When the Gods Come Knocking

November 19, 2015

Original

Hester J. Rook is an itinerant Australian with an unhealthy obsession with myth, dead languages, and the circus. She has previous and upcoming prose and poetry publications in Liminality Magazine, Synaesthesia Magazine’s "Eat" issue, and Pidgeonholes. You can find her on Twitter @kitemonster.

First: the tapping on the rain-washed glass
as outside, autumn-crushed leaves dissolve into the green.
Softened-grey the sky pulsates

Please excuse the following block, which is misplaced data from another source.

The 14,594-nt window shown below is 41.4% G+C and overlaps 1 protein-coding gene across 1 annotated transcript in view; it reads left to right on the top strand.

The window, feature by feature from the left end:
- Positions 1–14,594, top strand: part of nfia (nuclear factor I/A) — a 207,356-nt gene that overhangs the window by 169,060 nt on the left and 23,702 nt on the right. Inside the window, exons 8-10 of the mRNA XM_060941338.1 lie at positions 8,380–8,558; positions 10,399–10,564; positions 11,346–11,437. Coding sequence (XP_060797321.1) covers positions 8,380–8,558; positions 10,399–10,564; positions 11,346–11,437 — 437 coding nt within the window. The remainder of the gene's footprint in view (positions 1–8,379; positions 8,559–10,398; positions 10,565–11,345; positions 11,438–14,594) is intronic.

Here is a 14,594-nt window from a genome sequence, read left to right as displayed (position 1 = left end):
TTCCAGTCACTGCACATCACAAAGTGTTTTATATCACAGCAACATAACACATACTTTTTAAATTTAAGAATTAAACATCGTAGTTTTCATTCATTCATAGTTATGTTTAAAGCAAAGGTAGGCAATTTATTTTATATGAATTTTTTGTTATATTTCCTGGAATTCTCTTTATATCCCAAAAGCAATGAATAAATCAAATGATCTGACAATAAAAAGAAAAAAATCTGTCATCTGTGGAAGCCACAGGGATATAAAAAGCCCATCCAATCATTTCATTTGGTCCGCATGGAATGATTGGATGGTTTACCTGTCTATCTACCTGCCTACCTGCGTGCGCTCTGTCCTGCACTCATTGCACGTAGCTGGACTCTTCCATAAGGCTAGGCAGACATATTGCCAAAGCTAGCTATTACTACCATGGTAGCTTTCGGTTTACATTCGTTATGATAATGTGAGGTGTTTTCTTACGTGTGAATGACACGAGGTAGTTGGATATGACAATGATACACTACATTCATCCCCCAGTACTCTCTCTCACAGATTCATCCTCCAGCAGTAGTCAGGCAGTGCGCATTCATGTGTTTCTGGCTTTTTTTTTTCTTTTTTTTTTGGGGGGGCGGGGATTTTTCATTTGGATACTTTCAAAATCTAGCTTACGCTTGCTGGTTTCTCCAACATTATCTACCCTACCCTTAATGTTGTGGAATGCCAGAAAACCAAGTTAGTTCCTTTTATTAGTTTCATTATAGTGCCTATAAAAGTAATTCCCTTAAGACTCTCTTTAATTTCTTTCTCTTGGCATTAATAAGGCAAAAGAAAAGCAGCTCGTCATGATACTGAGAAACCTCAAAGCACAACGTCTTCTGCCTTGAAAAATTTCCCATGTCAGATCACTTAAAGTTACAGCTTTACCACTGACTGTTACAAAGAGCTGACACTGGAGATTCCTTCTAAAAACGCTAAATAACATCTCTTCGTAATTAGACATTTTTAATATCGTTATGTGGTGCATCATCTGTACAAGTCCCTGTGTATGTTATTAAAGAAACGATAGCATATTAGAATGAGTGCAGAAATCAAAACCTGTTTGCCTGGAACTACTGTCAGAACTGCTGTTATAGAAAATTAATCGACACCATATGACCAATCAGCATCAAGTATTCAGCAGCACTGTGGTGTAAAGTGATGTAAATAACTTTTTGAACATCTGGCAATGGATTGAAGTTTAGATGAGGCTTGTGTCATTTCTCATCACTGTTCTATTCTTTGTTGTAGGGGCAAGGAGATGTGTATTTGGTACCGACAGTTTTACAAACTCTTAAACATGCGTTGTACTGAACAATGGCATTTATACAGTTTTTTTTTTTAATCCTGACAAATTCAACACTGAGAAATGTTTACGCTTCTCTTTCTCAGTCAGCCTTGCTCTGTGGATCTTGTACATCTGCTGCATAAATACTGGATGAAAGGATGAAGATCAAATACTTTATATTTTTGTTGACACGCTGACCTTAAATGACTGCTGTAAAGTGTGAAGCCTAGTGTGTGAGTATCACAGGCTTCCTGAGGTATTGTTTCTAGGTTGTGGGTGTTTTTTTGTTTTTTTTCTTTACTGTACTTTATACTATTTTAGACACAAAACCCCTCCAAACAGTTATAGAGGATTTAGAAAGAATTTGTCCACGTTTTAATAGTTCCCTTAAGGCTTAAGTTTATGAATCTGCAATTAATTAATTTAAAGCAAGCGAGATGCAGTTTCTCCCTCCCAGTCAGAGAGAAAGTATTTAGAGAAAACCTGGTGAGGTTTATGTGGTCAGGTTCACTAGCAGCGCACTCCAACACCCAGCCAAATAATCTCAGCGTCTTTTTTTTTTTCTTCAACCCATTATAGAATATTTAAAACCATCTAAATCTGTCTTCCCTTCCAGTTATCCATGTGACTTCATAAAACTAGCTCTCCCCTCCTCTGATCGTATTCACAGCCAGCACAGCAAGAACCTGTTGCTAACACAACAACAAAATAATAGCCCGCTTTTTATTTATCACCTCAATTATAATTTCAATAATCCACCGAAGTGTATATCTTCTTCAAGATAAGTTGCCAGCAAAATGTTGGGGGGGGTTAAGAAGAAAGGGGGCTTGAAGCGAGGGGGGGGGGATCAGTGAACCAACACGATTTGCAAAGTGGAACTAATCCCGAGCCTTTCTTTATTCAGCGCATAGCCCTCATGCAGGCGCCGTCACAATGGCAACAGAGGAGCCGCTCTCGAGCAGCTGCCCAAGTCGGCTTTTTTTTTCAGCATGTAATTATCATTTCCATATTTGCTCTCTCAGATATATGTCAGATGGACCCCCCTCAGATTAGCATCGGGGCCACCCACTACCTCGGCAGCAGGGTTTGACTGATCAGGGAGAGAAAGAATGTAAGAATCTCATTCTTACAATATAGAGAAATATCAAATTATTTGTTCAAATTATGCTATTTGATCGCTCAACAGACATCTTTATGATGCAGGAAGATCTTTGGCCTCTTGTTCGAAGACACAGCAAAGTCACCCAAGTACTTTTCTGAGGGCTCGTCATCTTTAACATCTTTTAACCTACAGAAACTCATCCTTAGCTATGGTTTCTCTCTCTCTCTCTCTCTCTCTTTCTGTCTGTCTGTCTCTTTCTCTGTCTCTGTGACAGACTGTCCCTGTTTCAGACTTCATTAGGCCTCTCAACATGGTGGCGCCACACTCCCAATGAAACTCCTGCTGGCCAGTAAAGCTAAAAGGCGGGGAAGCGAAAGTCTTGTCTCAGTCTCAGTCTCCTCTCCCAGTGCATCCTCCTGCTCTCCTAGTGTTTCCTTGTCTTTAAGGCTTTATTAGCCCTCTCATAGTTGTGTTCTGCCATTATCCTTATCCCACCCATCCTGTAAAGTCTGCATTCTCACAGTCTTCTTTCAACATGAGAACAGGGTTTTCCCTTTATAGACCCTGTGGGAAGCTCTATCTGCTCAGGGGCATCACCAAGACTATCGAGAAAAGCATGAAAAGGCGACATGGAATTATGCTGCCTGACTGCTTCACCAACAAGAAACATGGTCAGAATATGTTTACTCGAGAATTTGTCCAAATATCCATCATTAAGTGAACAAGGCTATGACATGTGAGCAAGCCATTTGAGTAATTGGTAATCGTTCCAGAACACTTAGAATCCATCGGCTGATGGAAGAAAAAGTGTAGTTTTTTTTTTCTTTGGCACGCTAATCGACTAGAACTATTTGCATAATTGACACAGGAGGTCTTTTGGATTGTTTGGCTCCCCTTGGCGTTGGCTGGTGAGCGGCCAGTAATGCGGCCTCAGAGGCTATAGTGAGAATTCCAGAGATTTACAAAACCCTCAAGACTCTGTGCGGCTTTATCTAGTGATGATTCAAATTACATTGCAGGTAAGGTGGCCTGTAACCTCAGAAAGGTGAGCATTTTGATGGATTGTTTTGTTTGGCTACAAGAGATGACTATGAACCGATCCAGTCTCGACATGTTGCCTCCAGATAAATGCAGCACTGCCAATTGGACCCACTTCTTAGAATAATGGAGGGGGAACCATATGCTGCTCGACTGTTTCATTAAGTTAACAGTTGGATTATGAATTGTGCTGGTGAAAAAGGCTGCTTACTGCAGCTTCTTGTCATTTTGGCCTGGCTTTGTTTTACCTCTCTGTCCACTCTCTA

Divulging silent secrets searchingly
sacred rain-tendrils trailing fingerless from the sky
—and still the knocking comes.

Second: his face against the fogged-up pane, breathless, mistless.
Drowned boy, storm god,
eyes like riverwater and hair the colour of ocean.
He exhales droplets that slide graceless down the glass
leaving misty runes
—and still the knocking comes.

Third: white hot blind the sky cracks in two
the hollow rumble
as corpse-cold hands trail signs and sigils
pick at the latch
seek entrance for the pale ghost-glistening lord
with his liquid eyes.
Cold, and still, and deep
—and still the knocking comes.

I stare greedy through the glass
to the gale to the storm to the rain;
to the hollow emptiness of the face outside the pane.
Longing.
But we are inside here, and it is safe.

  •  
  •  
  •  
  •  
  •  
© Hester J. Rook

You May Also Like...

0 Comments

Submit a Comment